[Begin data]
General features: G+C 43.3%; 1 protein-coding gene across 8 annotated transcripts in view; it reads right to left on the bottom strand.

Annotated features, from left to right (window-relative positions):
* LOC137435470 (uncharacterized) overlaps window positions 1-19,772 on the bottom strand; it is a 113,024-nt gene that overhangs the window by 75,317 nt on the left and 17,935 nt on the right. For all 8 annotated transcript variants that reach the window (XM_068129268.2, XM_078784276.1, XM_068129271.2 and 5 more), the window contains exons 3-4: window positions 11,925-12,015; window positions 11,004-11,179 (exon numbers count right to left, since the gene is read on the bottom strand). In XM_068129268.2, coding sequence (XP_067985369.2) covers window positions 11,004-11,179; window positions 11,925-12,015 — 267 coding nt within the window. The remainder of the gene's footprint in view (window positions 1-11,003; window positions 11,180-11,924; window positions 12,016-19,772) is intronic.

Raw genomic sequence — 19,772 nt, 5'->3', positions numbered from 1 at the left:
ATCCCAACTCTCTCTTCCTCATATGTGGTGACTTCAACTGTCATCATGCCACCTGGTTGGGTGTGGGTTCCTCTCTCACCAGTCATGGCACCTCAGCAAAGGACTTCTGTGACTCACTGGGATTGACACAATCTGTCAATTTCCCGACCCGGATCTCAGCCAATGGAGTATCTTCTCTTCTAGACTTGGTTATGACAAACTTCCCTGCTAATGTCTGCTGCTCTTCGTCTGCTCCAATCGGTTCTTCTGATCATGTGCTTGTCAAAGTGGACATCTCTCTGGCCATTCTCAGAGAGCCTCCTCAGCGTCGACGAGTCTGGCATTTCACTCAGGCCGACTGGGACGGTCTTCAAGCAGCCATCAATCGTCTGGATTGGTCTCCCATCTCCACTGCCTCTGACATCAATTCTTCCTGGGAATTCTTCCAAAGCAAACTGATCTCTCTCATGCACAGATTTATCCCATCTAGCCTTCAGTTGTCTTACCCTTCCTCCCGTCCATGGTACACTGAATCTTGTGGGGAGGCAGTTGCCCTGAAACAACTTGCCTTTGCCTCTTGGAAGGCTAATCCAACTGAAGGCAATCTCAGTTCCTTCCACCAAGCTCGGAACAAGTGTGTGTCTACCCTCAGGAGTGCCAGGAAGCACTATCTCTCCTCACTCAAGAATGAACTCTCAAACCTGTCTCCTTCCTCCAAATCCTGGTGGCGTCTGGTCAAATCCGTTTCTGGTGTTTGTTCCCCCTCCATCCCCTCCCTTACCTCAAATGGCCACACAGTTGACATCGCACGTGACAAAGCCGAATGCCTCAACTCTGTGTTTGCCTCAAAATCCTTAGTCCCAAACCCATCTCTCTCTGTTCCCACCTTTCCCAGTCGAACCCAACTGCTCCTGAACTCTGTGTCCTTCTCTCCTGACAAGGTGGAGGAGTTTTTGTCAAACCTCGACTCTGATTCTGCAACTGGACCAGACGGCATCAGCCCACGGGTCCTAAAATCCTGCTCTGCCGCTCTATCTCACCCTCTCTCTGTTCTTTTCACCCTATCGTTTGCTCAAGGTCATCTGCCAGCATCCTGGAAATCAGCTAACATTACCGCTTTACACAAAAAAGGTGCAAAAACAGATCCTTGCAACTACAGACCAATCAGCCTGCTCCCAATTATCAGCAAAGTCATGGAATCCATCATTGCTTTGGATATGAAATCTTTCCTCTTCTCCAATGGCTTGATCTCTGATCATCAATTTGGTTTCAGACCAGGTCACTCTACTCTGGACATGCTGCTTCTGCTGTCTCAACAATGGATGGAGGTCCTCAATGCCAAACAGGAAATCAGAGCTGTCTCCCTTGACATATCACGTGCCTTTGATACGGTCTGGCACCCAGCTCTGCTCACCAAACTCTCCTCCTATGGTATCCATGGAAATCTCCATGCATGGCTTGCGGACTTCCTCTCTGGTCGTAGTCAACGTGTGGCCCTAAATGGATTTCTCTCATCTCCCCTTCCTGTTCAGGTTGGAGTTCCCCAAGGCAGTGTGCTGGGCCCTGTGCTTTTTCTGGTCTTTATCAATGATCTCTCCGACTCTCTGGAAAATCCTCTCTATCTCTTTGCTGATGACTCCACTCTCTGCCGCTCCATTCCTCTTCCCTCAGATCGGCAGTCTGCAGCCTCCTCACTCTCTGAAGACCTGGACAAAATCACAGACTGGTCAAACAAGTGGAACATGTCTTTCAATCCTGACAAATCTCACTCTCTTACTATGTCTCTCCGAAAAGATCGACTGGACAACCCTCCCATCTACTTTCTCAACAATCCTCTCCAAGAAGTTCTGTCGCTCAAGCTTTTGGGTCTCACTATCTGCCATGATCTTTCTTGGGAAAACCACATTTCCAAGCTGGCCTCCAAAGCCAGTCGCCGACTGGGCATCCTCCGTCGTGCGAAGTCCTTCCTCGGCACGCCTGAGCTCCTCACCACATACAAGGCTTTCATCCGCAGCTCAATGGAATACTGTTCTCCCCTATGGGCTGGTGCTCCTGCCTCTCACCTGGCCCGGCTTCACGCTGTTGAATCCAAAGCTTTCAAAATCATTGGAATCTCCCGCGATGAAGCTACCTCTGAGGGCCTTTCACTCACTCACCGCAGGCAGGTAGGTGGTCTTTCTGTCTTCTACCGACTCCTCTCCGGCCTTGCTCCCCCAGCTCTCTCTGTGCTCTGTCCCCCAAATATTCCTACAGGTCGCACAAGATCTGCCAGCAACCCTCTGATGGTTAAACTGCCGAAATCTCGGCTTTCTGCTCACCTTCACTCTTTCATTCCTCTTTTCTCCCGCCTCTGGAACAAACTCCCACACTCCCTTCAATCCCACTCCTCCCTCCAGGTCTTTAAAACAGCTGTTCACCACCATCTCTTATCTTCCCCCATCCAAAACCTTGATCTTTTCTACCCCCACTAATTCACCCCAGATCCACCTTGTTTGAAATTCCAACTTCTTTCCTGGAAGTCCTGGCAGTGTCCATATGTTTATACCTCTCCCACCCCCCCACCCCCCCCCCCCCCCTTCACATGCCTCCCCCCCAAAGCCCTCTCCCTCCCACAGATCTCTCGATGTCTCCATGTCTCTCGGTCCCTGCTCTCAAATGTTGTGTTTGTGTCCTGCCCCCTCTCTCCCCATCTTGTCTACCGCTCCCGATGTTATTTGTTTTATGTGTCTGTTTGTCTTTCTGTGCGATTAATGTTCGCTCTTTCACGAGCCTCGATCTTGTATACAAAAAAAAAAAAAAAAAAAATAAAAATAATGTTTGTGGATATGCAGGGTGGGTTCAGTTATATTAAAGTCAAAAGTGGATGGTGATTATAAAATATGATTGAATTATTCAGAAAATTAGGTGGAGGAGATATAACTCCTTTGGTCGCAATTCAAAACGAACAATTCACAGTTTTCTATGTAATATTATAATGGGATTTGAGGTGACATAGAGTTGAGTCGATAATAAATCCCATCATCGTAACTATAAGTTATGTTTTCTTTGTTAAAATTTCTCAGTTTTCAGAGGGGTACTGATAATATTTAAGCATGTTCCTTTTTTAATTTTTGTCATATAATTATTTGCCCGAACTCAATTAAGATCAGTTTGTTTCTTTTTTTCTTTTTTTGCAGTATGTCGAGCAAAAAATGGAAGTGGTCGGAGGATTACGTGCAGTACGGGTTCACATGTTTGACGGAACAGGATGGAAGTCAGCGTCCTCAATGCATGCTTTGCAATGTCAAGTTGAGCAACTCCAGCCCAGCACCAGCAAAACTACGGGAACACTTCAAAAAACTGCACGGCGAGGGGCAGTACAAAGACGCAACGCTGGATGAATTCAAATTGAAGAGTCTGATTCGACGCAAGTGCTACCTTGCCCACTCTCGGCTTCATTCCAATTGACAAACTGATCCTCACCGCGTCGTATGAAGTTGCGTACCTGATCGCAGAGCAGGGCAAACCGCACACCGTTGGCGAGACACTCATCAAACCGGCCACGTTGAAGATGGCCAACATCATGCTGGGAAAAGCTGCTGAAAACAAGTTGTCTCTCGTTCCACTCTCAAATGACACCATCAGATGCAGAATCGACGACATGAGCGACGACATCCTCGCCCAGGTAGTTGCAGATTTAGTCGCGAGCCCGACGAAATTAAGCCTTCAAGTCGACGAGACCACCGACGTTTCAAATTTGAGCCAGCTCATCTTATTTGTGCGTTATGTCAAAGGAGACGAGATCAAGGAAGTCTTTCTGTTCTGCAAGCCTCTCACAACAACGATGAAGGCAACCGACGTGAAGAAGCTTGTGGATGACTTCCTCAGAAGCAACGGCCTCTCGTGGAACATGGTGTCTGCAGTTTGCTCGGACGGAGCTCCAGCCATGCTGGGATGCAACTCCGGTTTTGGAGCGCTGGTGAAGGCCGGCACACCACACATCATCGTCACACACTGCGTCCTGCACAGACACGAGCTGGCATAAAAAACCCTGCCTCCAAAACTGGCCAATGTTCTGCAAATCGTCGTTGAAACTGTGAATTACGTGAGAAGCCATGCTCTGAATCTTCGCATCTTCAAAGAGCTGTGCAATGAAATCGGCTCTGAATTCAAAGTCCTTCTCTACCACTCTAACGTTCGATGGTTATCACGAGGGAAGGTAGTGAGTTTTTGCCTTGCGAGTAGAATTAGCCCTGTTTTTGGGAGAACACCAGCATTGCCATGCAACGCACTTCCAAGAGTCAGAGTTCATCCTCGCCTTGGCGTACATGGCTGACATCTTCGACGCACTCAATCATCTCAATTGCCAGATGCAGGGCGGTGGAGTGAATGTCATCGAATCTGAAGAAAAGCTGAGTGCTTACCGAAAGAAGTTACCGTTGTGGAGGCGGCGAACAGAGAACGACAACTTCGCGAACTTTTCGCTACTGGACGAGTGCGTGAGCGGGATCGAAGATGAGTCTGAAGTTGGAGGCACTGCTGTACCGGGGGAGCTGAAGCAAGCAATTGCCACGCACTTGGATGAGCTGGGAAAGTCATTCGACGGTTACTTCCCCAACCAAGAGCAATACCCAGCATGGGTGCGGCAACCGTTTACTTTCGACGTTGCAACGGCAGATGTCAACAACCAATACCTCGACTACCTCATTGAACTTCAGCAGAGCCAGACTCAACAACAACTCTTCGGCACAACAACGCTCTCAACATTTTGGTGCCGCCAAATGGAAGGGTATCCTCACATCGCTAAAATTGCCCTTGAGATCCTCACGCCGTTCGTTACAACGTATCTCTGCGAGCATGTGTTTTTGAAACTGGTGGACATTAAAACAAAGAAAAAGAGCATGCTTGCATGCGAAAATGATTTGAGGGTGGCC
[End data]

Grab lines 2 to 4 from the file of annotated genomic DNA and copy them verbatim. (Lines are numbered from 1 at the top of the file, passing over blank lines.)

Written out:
Annotated features, from left to right (window-relative positions):
* LOC137435470 (uncharacterized) overlaps window positions 1-19,772 on the bottom strand; it is a 113,024-nt gene that overhangs the window by 75,317 nt on the left and 17,935 nt on the right. For all 8 annotated transcript variants that reach the window (XM_068129268.2, XM_078784276.1, XM_068129271.2 and 5 more), the window contains exons 3-4: window positions 11,925-12,015; window positions 11,004-11,179 (exon numbers count right to left, since the gene is read on the bottom strand). In XM_068129268.2, coding sequence (XP_067985369.2) covers window positions 11,004-11,179; window positions 11,925-12,015 — 267 coding nt within the window. The remainder of the gene's footprint in view (window positions 1-11,003; window positions 11,180-11,924; window positions 12,016-19,772) is intronic.

Raw genomic sequence — 19,772 nt, 5'->3', positions numbered from 1 at the left: